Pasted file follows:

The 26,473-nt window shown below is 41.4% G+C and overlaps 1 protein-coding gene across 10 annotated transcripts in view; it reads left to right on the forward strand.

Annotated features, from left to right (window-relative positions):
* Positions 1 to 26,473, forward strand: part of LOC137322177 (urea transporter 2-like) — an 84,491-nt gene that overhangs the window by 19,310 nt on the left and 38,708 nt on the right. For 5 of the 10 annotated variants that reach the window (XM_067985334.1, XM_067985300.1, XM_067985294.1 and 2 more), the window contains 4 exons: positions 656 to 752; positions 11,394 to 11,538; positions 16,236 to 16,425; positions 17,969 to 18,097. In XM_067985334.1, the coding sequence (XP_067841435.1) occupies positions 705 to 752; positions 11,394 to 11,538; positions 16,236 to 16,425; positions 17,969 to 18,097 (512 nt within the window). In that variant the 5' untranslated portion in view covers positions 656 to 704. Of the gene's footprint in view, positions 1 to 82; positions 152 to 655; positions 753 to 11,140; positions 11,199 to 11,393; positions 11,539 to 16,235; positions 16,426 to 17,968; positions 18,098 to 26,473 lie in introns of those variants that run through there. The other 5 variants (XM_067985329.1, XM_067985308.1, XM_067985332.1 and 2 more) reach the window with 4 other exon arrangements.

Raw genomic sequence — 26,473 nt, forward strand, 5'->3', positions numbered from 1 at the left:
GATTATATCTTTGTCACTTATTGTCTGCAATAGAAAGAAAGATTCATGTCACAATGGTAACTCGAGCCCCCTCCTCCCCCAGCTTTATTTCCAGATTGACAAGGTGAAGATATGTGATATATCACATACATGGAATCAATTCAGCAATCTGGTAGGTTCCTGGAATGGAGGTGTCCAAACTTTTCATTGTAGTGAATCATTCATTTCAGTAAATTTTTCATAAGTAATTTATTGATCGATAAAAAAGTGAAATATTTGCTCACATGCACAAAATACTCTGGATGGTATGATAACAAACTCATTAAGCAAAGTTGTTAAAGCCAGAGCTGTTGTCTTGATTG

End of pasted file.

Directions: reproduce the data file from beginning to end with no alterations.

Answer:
The 26,473-nt window shown below is 41.4% G+C and overlaps 1 protein-coding gene across 10 annotated transcripts in view; it reads left to right on the forward strand.

Annotated features, from left to right (window-relative positions):
* Positions 1 to 26,473, forward strand: part of LOC137322177 (urea transporter 2-like) — an 84,491-nt gene that overhangs the window by 19,310 nt on the left and 38,708 nt on the right. For 5 of the 10 annotated variants that reach the window (XM_067985334.1, XM_067985300.1, XM_067985294.1 and 2 more), the window contains 4 exons: positions 656 to 752; positions 11,394 to 11,538; positions 16,236 to 16,425; positions 17,969 to 18,097. In XM_067985334.1, the coding sequence (XP_067841435.1) occupies positions 705 to 752; positions 11,394 to 11,538; positions 16,236 to 16,425; positions 17,969 to 18,097 (512 nt within the window). In that variant the 5' untranslated portion in view covers positions 656 to 704. Of the gene's footprint in view, positions 1 to 82; positions 152 to 655; positions 753 to 11,140; positions 11,199 to 11,393; positions 11,539 to 16,235; positions 16,426 to 17,968; positions 18,098 to 26,473 lie in introns of those variants that run through there. The other 5 variants (XM_067985329.1, XM_067985308.1, XM_067985332.1 and 2 more) reach the window with 4 other exon arrangements.

Raw genomic sequence — 26,473 nt, forward strand, 5'->3', positions numbered from 1 at the left:
GATTATATCTTTGTCACTTATTGTCTGCAATAGAAAGAAAGATTCATGTCACAATGGTAACTCGAGCCCCCTCCTCCCCCAGCTTTATTTCCAGATTGACAAGGTGAAGATATGTGATATATCACATACATGGAATCAATTCAGCAATCTGGTAGGTTCCTGGAATGGAGGTGTCCAAACTTTTCATTGTAGTGAATCATTCATTTCAGTAAATTTTTCATAAGTAATTTATTGATCGATAAAAAAGTGAAATATTTGCTCACATGCACAAAATACTCTGGATGGTATGATAACAAACTCATTAAGCAAAGTTGTTAAAGCCAGAGCTGTTGTCTTGATTG